|From:||Dan Sulani <dan_sulani@...>|
|Date:||Wednesday, January 13, 1999, 19:45|
My last course in theoretical linguistics was something like 25
(!!!) years ago. Since getting online and discovering this list, I've
been lurking a bit in order to update.
My conlang, rtemmu ("r" is a voiced alveolar trill), attempts to
describe the world in terms of ongoing processes instead of nouns and
verbs (although, if pressed, "nouns" can be considered as processes
too slow to be observed, while "verbs" have a noticeable rate of
The basic element of an utterance in rtemmu is a word for the
process under discussion preceded by a marker containing elements
which convey the following information:
1. how widely the process is or can be known
(by the speaker alone, by others, by all)
2. temporal information
3. whether the process is directly observed or thought
about (memory, in rtemmu, is treated grammatically as a type
4. the rate of change of the observer(s)/thinker(s)
5. the rate of change of the process itself
(For the sake of brevity, those elements which convey information
which is understood may be dropped.)
An example of a word-marker pair would be:
izuvzuv fam = the heat I am feeling
fam = heat
i = the speaker alone
zuv = observed change too slow to notice
(the first "zuv" relates to the observer(s); the second "zuv" relates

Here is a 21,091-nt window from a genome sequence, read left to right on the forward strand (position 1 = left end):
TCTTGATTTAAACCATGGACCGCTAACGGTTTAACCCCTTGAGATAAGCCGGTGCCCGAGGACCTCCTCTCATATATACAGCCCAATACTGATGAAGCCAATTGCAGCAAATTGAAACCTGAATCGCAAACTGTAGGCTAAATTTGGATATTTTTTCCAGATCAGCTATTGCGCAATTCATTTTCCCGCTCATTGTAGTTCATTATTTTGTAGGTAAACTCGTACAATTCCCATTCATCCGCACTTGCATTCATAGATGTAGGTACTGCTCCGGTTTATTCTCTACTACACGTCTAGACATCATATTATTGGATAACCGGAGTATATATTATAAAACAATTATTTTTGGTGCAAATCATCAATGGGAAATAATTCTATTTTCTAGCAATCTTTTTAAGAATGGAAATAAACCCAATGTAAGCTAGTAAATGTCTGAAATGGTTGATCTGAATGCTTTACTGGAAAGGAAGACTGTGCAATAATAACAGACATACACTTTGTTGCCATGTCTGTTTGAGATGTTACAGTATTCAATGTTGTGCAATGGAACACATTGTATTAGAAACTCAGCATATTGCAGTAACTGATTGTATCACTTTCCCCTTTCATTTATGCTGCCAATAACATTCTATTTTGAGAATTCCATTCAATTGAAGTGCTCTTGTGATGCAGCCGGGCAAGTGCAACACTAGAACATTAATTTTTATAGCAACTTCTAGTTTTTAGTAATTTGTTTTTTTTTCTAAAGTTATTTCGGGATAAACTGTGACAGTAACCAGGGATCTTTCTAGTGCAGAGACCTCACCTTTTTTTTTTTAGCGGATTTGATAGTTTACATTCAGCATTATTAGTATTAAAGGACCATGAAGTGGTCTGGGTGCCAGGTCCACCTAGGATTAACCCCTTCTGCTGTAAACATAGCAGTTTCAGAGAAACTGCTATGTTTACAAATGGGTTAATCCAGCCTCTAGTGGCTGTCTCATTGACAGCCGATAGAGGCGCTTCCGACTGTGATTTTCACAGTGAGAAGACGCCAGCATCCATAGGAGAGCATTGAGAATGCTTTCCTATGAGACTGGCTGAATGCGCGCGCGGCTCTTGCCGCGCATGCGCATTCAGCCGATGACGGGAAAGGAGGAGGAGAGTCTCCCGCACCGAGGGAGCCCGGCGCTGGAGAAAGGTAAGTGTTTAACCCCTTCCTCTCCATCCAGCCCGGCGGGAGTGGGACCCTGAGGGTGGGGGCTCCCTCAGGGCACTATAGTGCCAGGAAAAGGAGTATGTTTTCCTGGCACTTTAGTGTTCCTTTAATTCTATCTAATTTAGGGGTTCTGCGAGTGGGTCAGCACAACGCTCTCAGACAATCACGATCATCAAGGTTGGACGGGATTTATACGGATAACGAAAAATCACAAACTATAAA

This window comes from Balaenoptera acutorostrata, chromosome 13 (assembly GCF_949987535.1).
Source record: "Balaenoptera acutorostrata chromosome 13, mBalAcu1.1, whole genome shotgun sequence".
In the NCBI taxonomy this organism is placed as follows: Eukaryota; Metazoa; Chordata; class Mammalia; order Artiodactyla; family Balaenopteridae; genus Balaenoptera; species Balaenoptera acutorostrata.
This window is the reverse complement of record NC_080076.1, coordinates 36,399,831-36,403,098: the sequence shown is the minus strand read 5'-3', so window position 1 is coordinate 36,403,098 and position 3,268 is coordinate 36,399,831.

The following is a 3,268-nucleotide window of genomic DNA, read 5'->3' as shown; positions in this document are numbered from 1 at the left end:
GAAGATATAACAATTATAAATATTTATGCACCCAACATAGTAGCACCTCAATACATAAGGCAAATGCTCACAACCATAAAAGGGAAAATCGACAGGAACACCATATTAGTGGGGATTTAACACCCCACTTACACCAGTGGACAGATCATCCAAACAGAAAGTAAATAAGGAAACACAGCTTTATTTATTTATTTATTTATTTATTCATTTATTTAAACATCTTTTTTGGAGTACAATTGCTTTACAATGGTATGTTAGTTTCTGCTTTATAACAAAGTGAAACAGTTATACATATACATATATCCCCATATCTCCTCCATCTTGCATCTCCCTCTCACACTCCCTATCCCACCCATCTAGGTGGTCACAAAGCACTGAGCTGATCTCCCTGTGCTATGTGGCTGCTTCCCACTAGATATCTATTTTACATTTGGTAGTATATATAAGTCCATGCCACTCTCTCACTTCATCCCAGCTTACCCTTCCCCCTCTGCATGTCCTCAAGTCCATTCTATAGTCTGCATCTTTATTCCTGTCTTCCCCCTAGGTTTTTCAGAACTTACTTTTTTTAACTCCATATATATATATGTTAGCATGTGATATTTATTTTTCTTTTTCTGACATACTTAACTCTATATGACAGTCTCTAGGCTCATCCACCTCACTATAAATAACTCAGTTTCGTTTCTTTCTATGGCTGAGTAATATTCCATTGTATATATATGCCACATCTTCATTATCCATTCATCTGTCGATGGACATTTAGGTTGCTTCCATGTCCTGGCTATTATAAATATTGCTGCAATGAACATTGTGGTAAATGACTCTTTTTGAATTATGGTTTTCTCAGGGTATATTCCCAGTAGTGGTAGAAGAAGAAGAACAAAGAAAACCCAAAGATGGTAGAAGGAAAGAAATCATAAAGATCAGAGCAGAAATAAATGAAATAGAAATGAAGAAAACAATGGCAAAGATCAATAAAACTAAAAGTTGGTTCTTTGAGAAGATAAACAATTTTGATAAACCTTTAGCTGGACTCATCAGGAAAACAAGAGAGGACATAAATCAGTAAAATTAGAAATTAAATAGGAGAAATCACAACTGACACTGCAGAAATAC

to the heat. With no other temporal modifications, the utterance is
assumed to be an ongoing process, i.e. present progressive tense)
One could also say:
inafis fam = the speaker is thinking about an observed
rapidly changing heat
na = "normal human" rate of thought
fis = rapid observed change
If a word and its marker follow another word-marker pair, the
second modifies the first.
inanu ydar na kago`g~gu = tasty grape (as a concept
or a memory)
ydar = grape
kago`g~gu = tasty
(o` = close-mid back rounded vowel
g~ = velar nasal)
nu = no noticeable rate of change in the concept
Since IMHO, a person must be able to use a language to count things
(QUESTION: Are there any langs, nat or con, in which counting is
impossible?), rtemmu uses numbers. They are treated as any other
modifier. For example:
ikehszuv ydar nuzuv vdik = three grapes
kehs = observed "normal human" rate of change
("eh" = open-mid front unrounded vowel)
vdik = three
"zuv" indicates that the observed number of grapes seems to be
unchanging. "nu" indicates that my thinking about three-ness isn't
If I were studying math, I might say:
"(ikehszuv ydar) nazuv vdik" with "na" saying that my understanding of
three-ness _is_ changing as I learn.
What, however, does one do with "nothing"?
In rtemmu there are separate words for zero and nothing:
puhg = zero ("uh" = open mid back unrounded vowel or
schwa, depending on the stress)
g~amshye = nothing ("sh" = voiceless postalveolar
Saying "ikehszuv puhg" could be understood when making a measurement
that at this time is zero, but can change. But what does "ikehszuv
Maybe that there is an observed lack of existence that doesn't seem to
change, but given time, something might? Sort of a pregnant pause?
But if something unique and irreplaceable were to be destroyed, one
could describe the destruction as a change, but how could one describe
the lack, since the phenomenon will never exist again, and thus the
lack is _unchanging_!
I'd appreciate any comments anybody might have.
likehsna rtem zuv tikuhnuh auag inuvuz vaka'a.
A word is an awesome thing.
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